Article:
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Visual Design


4 Hours



Obviously, music plays a huge part in many people's lives, whether you're into hip-hop or heavy metal, classical or contemporary. We all listen to music in some form or another.

A quick search on Dribble can give you a glimpse at how many designers have tried their hand at a music player. So I figured I would give it a try. 

With the added pressure of submitting a presentable piece within a few hours, I had to iterate quickly.

So it was time to get started.


What’s everyone else doing?

This was the first question to ask since touchscreen music players first came onto the scene they have followed a pretty similar layout. So I decided to take a look at some popular music players and see how they decided to lay out information.

Many current generation music players follow similar patterns for the location of the buttons.  With controls near the bottom, play in the middle, next and previous adjacent and a sliding progression bar located above the main controls.

They also feature album art in the centre, Spotify's alternate player actually blows up the artwork into a full screen take over with a dark gradient overlay and a highlight colour that is based on the background album art. 

Competitor Analysis.png

The Freshman Release

This first attempt was based on Spotify's alternate look, which features an emphasis on album artwork and a more minimalist control setup. To assist with album recognition I opted for a gradient mask that was made up of each album's most prominent colours.

These choices created some issues, the gradient mask meant that controls and copy had low contrast and low legibility. And by having no album art in the centre there was an abundance of white space, which threw off the balance of the interface.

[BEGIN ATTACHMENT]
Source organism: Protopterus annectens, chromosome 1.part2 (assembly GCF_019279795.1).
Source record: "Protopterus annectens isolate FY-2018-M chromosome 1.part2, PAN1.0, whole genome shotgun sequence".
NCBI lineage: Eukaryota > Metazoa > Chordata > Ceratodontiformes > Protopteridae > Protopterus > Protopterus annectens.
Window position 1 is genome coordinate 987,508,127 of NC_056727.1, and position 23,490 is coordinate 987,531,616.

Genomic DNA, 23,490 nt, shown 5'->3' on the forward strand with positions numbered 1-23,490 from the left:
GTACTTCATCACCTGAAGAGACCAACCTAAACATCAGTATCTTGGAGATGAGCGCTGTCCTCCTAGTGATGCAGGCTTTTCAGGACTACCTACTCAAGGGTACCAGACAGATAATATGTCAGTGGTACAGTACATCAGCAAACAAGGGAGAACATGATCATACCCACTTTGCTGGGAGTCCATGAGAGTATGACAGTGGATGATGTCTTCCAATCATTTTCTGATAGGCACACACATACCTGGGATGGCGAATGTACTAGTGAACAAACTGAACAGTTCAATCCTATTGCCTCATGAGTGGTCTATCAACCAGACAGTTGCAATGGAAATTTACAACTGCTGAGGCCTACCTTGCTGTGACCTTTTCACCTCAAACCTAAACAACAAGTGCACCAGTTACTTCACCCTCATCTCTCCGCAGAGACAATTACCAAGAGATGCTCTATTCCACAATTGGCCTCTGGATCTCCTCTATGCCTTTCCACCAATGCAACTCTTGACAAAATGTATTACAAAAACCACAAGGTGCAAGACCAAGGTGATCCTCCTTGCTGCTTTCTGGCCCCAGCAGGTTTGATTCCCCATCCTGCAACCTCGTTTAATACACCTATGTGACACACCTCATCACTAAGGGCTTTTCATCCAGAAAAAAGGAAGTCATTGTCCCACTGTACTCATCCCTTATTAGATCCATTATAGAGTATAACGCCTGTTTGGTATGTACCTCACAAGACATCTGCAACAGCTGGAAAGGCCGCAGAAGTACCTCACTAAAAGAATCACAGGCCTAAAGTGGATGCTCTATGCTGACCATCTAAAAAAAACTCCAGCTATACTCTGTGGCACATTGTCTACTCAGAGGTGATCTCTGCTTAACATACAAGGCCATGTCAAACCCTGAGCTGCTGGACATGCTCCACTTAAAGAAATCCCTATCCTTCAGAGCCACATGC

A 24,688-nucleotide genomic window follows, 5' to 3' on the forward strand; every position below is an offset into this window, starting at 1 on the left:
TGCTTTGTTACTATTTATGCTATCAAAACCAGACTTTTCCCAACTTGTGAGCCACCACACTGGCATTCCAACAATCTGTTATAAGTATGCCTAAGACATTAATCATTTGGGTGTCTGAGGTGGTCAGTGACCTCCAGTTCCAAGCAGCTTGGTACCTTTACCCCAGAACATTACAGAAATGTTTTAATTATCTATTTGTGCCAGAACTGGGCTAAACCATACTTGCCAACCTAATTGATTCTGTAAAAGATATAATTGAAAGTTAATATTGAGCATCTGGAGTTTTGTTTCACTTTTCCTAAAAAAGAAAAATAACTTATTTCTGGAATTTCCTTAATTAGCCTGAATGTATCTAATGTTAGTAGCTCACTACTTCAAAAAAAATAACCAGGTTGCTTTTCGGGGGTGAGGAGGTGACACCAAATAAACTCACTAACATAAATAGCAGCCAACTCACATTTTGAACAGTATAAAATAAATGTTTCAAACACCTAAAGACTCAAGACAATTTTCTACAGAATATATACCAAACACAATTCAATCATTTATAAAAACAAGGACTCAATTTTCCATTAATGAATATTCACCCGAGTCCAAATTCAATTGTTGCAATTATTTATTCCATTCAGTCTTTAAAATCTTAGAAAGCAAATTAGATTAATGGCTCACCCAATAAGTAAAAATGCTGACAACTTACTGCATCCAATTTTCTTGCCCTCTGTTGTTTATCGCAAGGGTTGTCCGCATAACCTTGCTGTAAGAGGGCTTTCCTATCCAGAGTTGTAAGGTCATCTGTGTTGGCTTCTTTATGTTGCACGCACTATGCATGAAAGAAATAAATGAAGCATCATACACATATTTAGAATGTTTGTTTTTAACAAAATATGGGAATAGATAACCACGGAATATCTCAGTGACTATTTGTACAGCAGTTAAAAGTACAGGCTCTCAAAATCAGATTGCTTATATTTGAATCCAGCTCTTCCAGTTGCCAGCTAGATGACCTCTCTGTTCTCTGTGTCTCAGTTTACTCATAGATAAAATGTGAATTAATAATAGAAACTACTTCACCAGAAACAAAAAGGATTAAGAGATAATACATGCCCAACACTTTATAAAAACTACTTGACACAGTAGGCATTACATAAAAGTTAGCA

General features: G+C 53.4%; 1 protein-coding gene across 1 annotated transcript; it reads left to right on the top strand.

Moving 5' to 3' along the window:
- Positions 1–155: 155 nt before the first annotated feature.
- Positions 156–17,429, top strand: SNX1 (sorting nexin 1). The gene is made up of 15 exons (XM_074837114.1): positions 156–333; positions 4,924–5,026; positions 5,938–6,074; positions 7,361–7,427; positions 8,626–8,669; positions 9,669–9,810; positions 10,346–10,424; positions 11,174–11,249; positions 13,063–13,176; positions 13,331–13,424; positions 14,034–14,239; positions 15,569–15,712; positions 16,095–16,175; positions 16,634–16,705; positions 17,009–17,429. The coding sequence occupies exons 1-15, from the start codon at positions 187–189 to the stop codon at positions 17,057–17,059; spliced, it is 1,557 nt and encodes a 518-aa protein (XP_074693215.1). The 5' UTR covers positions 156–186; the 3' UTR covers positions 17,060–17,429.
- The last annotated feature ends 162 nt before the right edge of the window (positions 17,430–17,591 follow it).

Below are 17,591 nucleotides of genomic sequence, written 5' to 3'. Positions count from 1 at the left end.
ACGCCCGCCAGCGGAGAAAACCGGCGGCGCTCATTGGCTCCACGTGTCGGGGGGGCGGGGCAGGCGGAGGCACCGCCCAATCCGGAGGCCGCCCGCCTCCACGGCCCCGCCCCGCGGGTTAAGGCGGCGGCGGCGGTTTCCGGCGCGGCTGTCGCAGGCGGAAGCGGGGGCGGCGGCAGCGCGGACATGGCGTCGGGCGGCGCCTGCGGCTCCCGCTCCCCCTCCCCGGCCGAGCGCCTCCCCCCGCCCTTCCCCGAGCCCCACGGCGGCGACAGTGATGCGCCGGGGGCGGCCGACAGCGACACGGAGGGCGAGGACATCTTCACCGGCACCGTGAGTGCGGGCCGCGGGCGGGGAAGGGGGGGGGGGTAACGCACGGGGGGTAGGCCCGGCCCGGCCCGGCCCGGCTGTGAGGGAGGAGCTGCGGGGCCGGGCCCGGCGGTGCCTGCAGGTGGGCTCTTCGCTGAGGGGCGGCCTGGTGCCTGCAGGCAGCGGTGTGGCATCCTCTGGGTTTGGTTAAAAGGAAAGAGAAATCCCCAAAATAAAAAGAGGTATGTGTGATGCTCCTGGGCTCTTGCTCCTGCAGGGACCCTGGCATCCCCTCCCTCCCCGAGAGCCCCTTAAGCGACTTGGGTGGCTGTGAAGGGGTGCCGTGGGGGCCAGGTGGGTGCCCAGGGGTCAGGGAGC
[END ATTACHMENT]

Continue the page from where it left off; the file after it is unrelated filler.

First Release.png
Sophomore Edition.png

The Sophomore Album

With this iteration, I decided to remove the gradient and replace it with an acrylic effect, which is a major component of Microsoft's Fluent Design System.

This change allowed for text to placed over the mask, remaining a high contrast enough to be legible while also created a similar effect as the previous iterations gradient mask.

During user testing a lot of people said they really liked the personalization and uniqueness that every screen had, so I decided to follow that insight. By including animated sound waves that would move to the music.


Getting the band back together

After a couple months I decided to revisit the Apollo project, and a lot had changed since that 4 hour challenge back at BrainStation, chief among them was the rise of the iPhone X and larger screens on phones across the mobile space. With a more gesture based control system, combined with edge to edge screens album art is starting to make less sense, for the mobile space.

With that in mind I took a page out of Spotify’s book with the full screen image, and kept elements from the previous iterations such as the sound bar (although now much smaller, acting more as an indicator than anything else).

Making the song title the most prominent feature made it instantly clear to users what they were listening to, helped them orient themselves within an album; and combined with the overlay of the image made it feel like they were looking at a poster for a concert.

Apollo 3.0

The Farewell Tour

Music is clearly an important part of our lives, and our musical tastes are unique to us. In working on this project I realized the importance of personalization in the design.

The biggest thing that kept coming up was that they enjoyed how each screen felt that it was part of the music and it really helped them quickly understand which song or album they were looking at. 

Revisiting this project was interesting especially since it forced me to revisit old designs which I now look back on and wonder what was I thinking? It was also an interesting exercise in leveraging the new age of mobile devices, where large images and bold text can truly take a central role in communicating information to the user.